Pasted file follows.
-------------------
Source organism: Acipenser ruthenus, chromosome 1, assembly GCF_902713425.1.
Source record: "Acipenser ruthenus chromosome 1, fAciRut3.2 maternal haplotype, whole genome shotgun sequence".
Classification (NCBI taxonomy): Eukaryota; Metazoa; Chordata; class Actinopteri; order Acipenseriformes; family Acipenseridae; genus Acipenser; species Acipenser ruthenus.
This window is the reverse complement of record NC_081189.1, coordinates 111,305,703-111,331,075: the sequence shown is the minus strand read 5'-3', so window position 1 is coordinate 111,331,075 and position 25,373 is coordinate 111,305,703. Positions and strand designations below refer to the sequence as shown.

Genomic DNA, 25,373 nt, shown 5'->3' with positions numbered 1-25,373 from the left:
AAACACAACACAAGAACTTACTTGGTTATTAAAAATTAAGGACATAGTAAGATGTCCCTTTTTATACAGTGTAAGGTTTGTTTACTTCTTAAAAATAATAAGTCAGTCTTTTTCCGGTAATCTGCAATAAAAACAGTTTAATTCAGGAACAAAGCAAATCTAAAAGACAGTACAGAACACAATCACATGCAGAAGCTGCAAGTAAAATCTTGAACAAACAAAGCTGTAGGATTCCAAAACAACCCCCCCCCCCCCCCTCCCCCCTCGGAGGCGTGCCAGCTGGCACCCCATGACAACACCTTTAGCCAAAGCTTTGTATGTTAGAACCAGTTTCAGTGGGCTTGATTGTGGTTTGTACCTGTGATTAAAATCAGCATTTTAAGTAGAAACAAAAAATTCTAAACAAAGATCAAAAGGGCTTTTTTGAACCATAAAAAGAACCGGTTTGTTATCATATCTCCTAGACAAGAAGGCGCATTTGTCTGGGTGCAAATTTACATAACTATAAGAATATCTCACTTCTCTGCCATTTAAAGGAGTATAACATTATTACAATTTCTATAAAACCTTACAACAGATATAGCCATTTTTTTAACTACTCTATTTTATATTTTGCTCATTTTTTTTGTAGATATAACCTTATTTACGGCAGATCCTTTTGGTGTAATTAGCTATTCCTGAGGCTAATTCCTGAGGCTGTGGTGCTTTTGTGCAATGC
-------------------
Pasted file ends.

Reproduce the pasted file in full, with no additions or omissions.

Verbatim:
Source organism: Acipenser ruthenus, chromosome 1, assembly GCF_902713425.1.
Source record: "Acipenser ruthenus chromosome 1, fAciRut3.2 maternal haplotype, whole genome shotgun sequence".
Classification (NCBI taxonomy): Eukaryota; Metazoa; Chordata; class Actinopteri; order Acipenseriformes; family Acipenseridae; genus Acipenser; species Acipenser ruthenus.
This window is the reverse complement of record NC_081189.1, coordinates 111,305,703-111,331,075: the sequence shown is the minus strand read 5'-3', so window position 1 is coordinate 111,331,075 and position 25,373 is coordinate 111,305,703. Positions and strand designations below refer to the sequence as shown.

Genomic DNA, 25,373 nt, shown 5'->3' with positions numbered 1-25,373 from the left:
AAACACAACACAAGAACTTACTTGGTTATTAAAAATTAAGGACATAGTAAGATGTCCCTTTTTATACAGTGTAAGGTTTGTTTACTTCTTAAAAATAATAAGTCAGTCTTTTTCCGGTAATCTGCAATAAAAACAGTTTAATTCAGGAACAAAGCAAATCTAAAAGACAGTACAGAACACAATCACATGCAGAAGCTGCAAGTAAAATCTTGAACAAACAAAGCTGTAGGATTCCAAAACAACCCCCCCCCCCCCCCTCCCCCCTCGGAGGCGTGCCAGCTGGCACCCCATGACAACACCTTTAGCCAAAGCTTTGTATGTTAGAACCAGTTTCAGTGGGCTTGATTGTGGTTTGTACCTGTGATTAAAATCAGCATTTTAAGTAGAAACAAAAAATTCTAAACAAAGATCAAAAGGGCTTTTTTGAACCATAAAAAGAACCGGTTTGTTATCATATCTCCTAGACAAGAAGGCGCATTTGTCTGGGTGCAAATTTACATAACTATAAGAATATCTCACTTCTCTGCCATTTAAAGGAGTATAACATTATTACAATTTCTATAAAACCTTACAACAGATATAGCCATTTTTTTAACTACTCTATTTTATATTTTGCTCATTTTTTTTGTAGATATAACCTTATTTACGGCAGATCCTTTTGGTGTAATTAGCTATTCCTGAGGCTAATTCCTGAGGCTGTGGTGCTTTTGTGCAATGC